By STEVE KRAH
Developing the six-tool player is the focus for Baseball Academics Midwest, an Indianapolis-based travel organization which will field 19 baseball and softball teams in 2019.
“We have the five physical skills of baseball (speed, arm strength, fielding, hitting for average, hitting for power), but the most overlooked part is the mental skill,” says BAM president and co-founder Jake Banwart. “We maximize physical performance through mental training.
“We do classwork as well as visualization. We take what they learn mentally and implement that into physical performance (through drills, done at the Extra Innings Indy South indoor training facility).”
Off-season training is broken into two semesters — positional training (middles, corners, outfielders, pitchers, catchers and base running) and team training.
“We do it in a way that keeps their attention, keeps it interesting and keeps them engaged,” says BAM vice president and co-founder Adam Gouker. “Practice plans are designed to take what we learn in the classroom and immediately take it out in the indoor facility.
“We’re still teaching the physical and making sure they’re getting all the training they need there,” says Banwart. “We’re just adding that sixth element to it to make sure they understand.
“We’re teaching physically how to do it, but also mentally how to approach it.”
BAM players are taught the concepts of baseball philosophy, how to be a good teammate, positive body language and self talk, offensive approach to hitting defensive relays and cut-offs, pitching and pitch calling and base running.
All those areas span six or seven weeks and build on each other throughout that winter.
BAM coaches have been trained so it’s consistent language from the time they’re 8 through 17.
“When we talk hitting approach, I can talk to anyone in our organization with that same language,” says Banwart.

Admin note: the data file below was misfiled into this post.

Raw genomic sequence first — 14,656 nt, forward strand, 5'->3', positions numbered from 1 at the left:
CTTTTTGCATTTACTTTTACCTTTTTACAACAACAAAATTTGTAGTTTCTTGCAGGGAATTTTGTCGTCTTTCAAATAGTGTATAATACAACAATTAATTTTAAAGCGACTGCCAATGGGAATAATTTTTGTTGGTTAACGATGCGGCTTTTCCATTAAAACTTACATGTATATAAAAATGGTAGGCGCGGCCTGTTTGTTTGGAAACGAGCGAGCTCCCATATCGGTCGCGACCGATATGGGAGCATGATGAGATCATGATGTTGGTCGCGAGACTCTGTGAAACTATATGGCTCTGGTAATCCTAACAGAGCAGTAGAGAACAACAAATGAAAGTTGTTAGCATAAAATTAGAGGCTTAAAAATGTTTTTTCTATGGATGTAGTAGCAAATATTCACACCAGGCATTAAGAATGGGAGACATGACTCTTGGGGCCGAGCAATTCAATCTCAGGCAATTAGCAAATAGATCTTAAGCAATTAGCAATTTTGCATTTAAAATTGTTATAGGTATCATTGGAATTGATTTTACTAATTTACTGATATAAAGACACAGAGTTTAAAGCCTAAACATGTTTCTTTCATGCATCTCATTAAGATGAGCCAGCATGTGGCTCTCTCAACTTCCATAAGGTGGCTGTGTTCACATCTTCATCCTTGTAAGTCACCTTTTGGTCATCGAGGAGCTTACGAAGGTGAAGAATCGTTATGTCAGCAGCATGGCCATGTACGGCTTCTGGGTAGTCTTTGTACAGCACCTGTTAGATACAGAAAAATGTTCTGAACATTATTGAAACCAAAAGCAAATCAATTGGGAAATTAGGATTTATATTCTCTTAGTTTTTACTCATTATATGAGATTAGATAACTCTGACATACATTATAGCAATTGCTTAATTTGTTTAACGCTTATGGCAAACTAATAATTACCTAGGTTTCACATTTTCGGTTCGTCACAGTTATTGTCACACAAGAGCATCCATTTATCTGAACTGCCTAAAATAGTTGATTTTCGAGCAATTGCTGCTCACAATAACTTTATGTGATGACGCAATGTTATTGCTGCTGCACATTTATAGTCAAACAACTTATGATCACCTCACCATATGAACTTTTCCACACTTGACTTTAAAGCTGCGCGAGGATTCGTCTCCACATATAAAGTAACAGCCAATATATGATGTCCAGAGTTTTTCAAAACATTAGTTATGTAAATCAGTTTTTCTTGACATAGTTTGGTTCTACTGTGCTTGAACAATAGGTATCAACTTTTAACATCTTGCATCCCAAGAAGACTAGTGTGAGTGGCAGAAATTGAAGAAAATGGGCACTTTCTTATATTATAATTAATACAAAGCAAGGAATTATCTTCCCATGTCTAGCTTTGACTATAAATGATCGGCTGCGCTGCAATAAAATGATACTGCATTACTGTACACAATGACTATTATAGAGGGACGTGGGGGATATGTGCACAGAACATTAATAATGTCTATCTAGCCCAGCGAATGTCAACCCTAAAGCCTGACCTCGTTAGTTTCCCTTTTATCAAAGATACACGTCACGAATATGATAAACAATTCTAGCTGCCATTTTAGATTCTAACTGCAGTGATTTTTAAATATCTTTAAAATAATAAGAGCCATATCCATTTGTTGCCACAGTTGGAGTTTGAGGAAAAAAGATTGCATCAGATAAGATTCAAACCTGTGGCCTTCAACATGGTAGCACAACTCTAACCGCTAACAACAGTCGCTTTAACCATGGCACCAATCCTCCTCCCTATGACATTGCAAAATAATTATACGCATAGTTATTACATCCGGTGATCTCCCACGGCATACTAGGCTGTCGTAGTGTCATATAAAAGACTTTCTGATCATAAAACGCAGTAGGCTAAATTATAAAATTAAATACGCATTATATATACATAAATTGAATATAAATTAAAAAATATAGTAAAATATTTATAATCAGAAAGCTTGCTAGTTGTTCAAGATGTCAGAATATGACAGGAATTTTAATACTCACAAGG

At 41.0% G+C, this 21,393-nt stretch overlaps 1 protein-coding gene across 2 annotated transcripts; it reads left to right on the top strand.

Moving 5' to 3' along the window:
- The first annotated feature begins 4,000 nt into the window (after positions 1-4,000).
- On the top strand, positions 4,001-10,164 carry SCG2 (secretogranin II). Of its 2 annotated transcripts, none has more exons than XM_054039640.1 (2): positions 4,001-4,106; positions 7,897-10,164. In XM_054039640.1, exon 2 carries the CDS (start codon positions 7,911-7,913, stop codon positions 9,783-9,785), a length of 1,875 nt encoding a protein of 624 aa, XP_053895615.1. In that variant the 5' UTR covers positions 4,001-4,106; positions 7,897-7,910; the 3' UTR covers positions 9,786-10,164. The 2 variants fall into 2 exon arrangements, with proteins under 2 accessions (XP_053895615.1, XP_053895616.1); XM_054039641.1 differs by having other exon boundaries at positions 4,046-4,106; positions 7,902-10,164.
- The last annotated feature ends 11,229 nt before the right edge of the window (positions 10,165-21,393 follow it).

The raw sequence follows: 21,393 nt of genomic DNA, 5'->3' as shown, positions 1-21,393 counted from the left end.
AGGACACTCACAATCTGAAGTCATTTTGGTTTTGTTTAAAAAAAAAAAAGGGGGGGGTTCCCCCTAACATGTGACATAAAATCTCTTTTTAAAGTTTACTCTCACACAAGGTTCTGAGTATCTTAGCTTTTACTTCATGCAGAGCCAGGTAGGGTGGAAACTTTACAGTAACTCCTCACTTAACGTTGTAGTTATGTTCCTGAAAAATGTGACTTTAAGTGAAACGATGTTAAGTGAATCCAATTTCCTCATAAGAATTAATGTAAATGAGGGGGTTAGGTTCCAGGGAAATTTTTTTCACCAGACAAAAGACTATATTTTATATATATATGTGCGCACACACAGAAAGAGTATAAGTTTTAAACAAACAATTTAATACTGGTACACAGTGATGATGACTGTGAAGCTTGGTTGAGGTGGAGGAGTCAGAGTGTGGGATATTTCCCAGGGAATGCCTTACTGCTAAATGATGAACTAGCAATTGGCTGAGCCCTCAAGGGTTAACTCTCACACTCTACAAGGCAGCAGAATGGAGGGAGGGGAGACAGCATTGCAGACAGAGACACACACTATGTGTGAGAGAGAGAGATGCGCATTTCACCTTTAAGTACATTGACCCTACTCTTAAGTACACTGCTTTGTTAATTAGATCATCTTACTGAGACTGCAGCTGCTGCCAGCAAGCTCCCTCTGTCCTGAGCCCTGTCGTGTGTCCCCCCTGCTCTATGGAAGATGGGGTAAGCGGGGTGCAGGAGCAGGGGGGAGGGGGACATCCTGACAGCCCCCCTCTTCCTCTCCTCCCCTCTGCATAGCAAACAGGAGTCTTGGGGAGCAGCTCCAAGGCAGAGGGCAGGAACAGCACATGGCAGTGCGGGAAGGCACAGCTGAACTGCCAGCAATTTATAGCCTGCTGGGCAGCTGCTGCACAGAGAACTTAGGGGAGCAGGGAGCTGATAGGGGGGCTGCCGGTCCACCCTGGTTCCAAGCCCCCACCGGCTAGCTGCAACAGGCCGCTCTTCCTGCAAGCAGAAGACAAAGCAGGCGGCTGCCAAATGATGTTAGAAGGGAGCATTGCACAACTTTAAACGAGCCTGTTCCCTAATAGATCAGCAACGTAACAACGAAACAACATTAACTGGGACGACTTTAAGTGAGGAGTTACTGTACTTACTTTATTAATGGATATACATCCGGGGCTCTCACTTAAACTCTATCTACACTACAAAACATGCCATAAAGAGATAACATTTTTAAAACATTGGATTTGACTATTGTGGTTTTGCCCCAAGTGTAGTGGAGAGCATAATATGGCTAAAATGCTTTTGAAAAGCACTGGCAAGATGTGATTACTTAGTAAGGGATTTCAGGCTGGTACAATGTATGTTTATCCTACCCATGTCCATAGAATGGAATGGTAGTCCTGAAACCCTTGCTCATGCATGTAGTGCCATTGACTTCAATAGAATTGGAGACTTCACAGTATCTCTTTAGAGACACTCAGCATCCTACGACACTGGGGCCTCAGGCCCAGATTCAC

There’s no need to re-start each season.
“We teach each age group one year ahead of where we should be teaching them,” says Banwart. “If our expectations are higher, their expectations for themselves will match that. We teach our 9’s like 10’s and so on.
“We’ve seen good results from that.”
Gouker sees players grasping more about baseball earlier in life.
“They’re learning at a lot younger age there’s a lot going on in the game,” says Gouker. “They’re focused on where they’re supposed to be without the baseball, where they’re supposed to back up, where they go with the ball in certain situations.”
Banwart is a graduate of McHenry High School in the Chicago suburbs. He played baseball through his junior year.
“I had decent (college) offers,” says Banwart. “But I was so fed up with travel ball and coaching, I hated baseball for about five years of my life and I stopped playing.”
The two later found themselves coaching together in travel ball. They eventually decided to start their own organization and do things their way.
After a stint as assistant to Terry Turner at Daleville (Ind.) High School (the Broncos won an IHSAA Class 1A title in 2016) and head coach at Liberty Christian School in Anderson, Ind., Banwart is heading into his second season as head baseball coach at Perry Meridian High School in Indianapolis in 2019 with a staff of Gouker, Nathan Latimer and Cortez Hague (all of whom are also BAM coaches and utilize BAM concepts with the Falcons).
“It’s a culmination of what we’ve learned from other coaches, research and data collection,” says Gouker, who have talked about mental skills training with Diamyn Hall and hitting with Ryan Fuller among others. “We’re teaching kids a language.
“We’re pushing the academic portion a lot. We feel like we know the physical side as well as anybody.”
The idea is for players to understand the game. This is especially valuable for players who are being recruited by colleges. BAM had its first season in 2015 and has had 23 college commitments in two groups of graduating classes, including 2019.
“Coaches will get your 60 time, exit veto, throwing velocity and all those pieces but the one thing they don’t get to see very often is your baseball smarts or I.Q,” says Banwart. “If they’re there for one game, they might not see you make a play.